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BYU football season: one down

A game full of thrills and miscues

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PROVO — As openers go, the BYU-Syracuse game Thursday night was typical. Both teams combined for a bundle of turnovers, penalties, kicking-game miscues and first-game jitters. Yeah, it got ugly at times.

Fortunately for the Cougars, great plays exceeded bad ones. As far as they were concerned, the final result was beautiful — a closer-than-it-looks 42-21 victory over the Orangemen before a sellout crowd of 65,612 at LaVell Edwards Stadium.

"We're happy we won," said coach Gary Crowton. "A lot of things went well, but we have a lot to work on." Indeed.

It's still very early in the 2002 campaign, but the Cougars answered a number of lingering questions Thursday.

*Can this offense score early and often? Yes. Few people predicted BYU would hang 42 points on a highly regarded Syracuse defense. The Cougars weren't surprised by their performance. "Coach Crowton's got an incredible offense," said wide receiver Toby Christensen, who caught a team-high six passes for 98 yards and a touchdown. "You're never shocked when you score a lot of points."

"They were confused all night," running back Marcus Whalen said of the Syracuse defense.

*Is there life after Brandon Doman and Luke Staley? Yes. Quarterback Bret Engemann completed 35 of 54 attempts for 386 yards with one interception and three touchdowns. He even rushed for another TD. Whalen rumbled 140 yards on 19 attempts (including runs of 58 yards and 36 yards, respectively) and scored a touchdown.

"I thought (BYU's) offense was hitting on all eight cylinders," said Syracuse coach Paul Pasqualoni.

The Cougars scored touchdowns on their first two possessions — one on a 15-play drive, the other on a 13-play drive. They rolled up 615 yards of total offense. Five scoring drives covered at least 71 yards, including a school-record 99-yard march (in nine plays) in the second quarter that lifted BYU to a 21-7 advantage.

It appeared the Cougars were poised to crush the Orangemen at that point. But turnovers kept Syracuse within striking distance. "We should have put the game away in the second quarter," Engemann said. "We let them stay in it."

*Is the defense markedly improved? Yes. The Cougars, playing without starting left cornerback Jernaro Gilford, sacked Syracuse quarterback R.J. Anderson three times, broke up six of his passes and intercepted him twice.

All three Orangemen scores came after BYU turnovers, which had given the Syracuse offense favorable field position. "If it hadn't been for our turnovers," said tight end Spencer Nead, "I don't know if they would have scored on us."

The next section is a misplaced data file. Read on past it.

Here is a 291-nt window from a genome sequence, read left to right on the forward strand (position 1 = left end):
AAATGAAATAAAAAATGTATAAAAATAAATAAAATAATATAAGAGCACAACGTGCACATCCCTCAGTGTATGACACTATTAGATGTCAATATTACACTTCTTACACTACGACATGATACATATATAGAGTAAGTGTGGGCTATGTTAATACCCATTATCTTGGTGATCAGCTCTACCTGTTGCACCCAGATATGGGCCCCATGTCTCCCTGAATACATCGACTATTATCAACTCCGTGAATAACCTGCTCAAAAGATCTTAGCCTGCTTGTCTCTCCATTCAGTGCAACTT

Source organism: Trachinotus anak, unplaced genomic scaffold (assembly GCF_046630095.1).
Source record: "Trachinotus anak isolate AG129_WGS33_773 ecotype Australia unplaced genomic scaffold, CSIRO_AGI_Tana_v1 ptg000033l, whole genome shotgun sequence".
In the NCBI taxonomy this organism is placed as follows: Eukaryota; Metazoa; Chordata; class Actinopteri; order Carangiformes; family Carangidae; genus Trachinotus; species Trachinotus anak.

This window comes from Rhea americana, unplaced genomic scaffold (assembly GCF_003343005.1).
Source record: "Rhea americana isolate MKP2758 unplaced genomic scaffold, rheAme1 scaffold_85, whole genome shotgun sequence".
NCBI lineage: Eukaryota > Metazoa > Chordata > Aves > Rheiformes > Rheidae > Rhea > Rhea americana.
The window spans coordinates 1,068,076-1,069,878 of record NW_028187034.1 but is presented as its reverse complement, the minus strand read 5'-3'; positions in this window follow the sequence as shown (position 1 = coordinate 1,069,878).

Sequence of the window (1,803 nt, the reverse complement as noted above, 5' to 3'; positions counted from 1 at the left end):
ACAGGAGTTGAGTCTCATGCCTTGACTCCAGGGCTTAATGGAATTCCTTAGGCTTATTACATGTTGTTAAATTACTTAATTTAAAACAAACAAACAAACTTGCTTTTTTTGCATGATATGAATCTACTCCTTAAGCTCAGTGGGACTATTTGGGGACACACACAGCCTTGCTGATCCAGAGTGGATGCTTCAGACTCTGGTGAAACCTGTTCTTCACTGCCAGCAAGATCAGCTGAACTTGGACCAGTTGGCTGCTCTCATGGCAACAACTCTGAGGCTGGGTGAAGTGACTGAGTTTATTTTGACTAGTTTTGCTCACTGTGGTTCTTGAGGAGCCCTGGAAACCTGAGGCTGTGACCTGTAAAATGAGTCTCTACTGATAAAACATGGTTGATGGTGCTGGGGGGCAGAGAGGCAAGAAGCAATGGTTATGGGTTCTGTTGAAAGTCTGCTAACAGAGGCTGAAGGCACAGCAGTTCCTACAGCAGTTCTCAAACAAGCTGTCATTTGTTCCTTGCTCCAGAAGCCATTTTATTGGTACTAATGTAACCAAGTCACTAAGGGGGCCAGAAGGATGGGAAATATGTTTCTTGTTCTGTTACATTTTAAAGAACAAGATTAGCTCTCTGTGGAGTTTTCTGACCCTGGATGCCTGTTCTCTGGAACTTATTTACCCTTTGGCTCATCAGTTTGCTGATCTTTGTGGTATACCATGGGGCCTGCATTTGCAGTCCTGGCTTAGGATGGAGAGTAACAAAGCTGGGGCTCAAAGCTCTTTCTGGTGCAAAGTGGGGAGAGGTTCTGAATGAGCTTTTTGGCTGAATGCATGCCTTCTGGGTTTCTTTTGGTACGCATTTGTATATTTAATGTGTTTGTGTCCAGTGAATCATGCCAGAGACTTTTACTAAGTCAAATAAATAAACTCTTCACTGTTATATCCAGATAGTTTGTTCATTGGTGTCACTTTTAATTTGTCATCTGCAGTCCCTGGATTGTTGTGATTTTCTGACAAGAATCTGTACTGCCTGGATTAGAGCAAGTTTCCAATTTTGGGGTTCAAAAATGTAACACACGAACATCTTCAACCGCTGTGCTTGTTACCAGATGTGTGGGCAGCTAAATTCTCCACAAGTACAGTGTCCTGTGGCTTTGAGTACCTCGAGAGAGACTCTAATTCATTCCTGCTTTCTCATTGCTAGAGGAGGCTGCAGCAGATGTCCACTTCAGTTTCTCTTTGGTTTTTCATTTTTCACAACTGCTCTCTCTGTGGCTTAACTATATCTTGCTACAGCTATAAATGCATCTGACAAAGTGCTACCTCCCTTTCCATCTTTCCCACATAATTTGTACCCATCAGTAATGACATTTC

In the second quarter, BYU held Syracuse twice on the one-yard line, though, somewhere, Orangeman tight end Lenny Cusumano is probably kicking himself for dropping a pass when he was all alone in the end zone. Cougar linebacker Colby Bockwoldt deserves credit for leaping up in front of him and waving at the ball, which might have distracted Cusumano.

*Has BYU put the "special" back in their special teams? Hardly. Aside from a 70-yard punt, Matt Payne experienced a rough outing. The 6-foot-4, 241-pound sophomore punter/placekicker missed field goals from 42 and 49 yards and was off-target on three extra-point attempts.

In the first quarter, BYU's Reno Mahe fumbled a punt that set up Syracuse's first score on the next play — a 17-yard touchdown on a reverse by wide receiver Jamel Riddle.

*Can BYU potentially be as good as last year? Or better? The jury is still out. But Nead says there were moments Thursday night when the offense felt like it was 2001 all over again. "There was that same feeling, only with different people," Nead said.

Still, BYU almost gave the game away. The Cougars and Orangemen were tied, 21-all, in the third quarter when Engemann completed a pass to Rod Wilkerson, who subsequently lost the ball. It appeared Syracuse had recovered, but the officials ruled that a Cougar and an Orangeman both had control — a "simultaneous possession of a fumble" call that went BYU's way. On the following play, Whalen ripped off a 36-yard gain on the ground. Then Engemann ran into the endzone from three yards out on a bootleg — the first rushing touchdown of his collegiate career. Payne's kick sailed wide left.

Clinging to a 27-21 lead midway through the fourth quarter, Engemann tossed a short pass in the flat to receiver David Christensen, who broke a tackle and sprinted down the sidelines for a 50-yard touchdown. "That kind of broke the game open," Crowton said.

While BYU seized a 33-21 lead, a celebration penalty followed (it was one of 13 Cougar penalties on the night) and Payne couldn't hit the long extra point.

From there, Syracuse unraveled like a giant Orange peel. BYU tacked on nine more points in the final 6:33 — a 31-yard Payne field goal and a one-yard run by true freshman Curtis Brown (Payne's PAT missed, again). Syracuse turnovers led to both BYU scores.

As for their own turnovers and other woes, the Cougars say they aren't worried. "We're strong mentally to overcome those. It's no big deal," Toby Christensen said. "When you win, everyone feels good."

E-MAIL: jeffc@desnews.com